Ben Bernanke: Is He Caving to the GOP On Fiscal Policy?

Liberal economist Paul Krugman accuses Fed Chairman Ben Bernanke of caving to his critics, criticizing him for his announcement last week that the Federal Reserve plans to scale back its stimulus programs as early as later this year.

Writing in his column in the New York Times, Krugman's piece "Et Tu, Bernanke?" questions whether the embattled chairman has finally given in to the chorus of criticism that has routinely plagued the central bank's $85-billion-a-month purchases of government bonds.

"They have tried to boost the economy even as most of Washington seemingly either forgot about the jobless, or decided that the best way to rue unemployment was to intensify the suffering of the unemployed," Krugman writes. 

But the recession is far from over, he explains, noting the unfortunate reality that while the number of people filing for unemployment is down, so is the number of people still looking for work. And while the stock market is hitting record highs, so too is income inequality — a reminder that times are looking pretty great for a lucky few, surrounded by the continued suffering and hardship of that disenfranchised void we used to call the middle class.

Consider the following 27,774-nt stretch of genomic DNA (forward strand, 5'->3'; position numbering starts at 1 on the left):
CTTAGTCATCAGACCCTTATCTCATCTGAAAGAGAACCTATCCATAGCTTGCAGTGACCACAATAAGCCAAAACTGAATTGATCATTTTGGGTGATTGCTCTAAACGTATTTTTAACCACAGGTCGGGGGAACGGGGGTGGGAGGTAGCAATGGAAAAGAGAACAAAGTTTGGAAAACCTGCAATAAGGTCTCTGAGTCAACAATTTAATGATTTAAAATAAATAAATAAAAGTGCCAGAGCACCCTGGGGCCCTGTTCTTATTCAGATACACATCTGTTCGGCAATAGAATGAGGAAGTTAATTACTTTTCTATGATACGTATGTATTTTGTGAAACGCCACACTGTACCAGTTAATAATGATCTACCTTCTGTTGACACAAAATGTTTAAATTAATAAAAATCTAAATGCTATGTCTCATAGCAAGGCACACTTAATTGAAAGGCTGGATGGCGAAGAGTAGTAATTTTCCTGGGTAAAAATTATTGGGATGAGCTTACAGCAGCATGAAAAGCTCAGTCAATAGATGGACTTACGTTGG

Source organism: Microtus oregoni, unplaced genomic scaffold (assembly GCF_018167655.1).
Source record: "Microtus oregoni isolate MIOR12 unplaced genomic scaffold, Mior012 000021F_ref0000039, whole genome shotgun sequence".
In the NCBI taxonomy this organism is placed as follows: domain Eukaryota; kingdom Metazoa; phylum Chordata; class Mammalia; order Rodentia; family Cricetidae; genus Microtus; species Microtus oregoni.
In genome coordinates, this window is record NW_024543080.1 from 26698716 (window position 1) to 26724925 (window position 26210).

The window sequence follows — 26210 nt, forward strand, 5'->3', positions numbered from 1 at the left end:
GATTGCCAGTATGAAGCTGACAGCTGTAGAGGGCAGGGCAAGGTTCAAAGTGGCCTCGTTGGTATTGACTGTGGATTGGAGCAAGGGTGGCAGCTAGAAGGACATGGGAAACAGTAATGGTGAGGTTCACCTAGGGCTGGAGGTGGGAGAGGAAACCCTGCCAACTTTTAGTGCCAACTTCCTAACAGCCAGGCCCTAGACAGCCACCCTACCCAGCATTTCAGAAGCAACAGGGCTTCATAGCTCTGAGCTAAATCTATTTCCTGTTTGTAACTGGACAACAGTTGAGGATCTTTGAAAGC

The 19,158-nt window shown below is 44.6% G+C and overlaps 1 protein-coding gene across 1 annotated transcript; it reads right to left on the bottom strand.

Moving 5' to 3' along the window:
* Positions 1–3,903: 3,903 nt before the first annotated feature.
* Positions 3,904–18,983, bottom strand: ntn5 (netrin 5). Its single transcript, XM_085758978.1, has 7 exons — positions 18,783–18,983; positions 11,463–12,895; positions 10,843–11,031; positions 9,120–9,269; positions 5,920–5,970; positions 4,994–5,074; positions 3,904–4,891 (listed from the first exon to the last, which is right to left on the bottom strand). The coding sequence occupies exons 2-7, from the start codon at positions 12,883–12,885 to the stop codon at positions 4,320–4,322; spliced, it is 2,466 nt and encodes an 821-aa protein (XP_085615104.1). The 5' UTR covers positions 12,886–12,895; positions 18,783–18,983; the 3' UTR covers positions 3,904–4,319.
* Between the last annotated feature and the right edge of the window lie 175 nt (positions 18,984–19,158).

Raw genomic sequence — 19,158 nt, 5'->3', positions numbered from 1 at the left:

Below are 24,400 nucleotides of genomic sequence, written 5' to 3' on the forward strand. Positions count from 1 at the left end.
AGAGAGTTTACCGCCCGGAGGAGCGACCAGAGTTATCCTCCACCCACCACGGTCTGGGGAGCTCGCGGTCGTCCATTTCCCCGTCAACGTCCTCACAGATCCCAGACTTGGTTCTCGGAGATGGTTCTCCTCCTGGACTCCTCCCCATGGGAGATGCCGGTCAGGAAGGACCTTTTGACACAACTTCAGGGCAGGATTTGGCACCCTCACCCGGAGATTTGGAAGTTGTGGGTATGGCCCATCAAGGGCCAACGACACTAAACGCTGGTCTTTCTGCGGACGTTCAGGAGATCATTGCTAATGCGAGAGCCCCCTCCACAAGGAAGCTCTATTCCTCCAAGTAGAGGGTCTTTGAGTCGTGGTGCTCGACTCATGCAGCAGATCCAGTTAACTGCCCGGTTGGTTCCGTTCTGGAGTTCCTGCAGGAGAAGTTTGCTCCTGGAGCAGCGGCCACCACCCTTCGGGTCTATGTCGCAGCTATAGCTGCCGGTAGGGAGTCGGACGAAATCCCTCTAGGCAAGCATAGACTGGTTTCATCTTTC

"One answer," Krugman writes, regarding the stimulus scale-back, "might be that the Fed has quietly come to agreement with critics who argue that its easy-money policies are having damaging side-effects, say by increasing the risk of bubbles. But I hope that's not true, since whatever damage low rates may do is trivial compared with the damage higher rates, and the resulting rise in unemployment, would inflict."

He notes that of adults in their prime working years (25-54), the ratio of those with jobs "fell from 80-75% in the recession, and has since recovered only to 76%."

"It's hard to avoid the suspicion," he concludes, "that Fed officials, worn down by the constant attacks, have been looking for a reason to slacken their efforts, and have seized on slightly better economic news as an excuse."

What do you think? Is the Bernanke stepping back a sign of good times to come, or a sort of political surrender to his most vocal critics?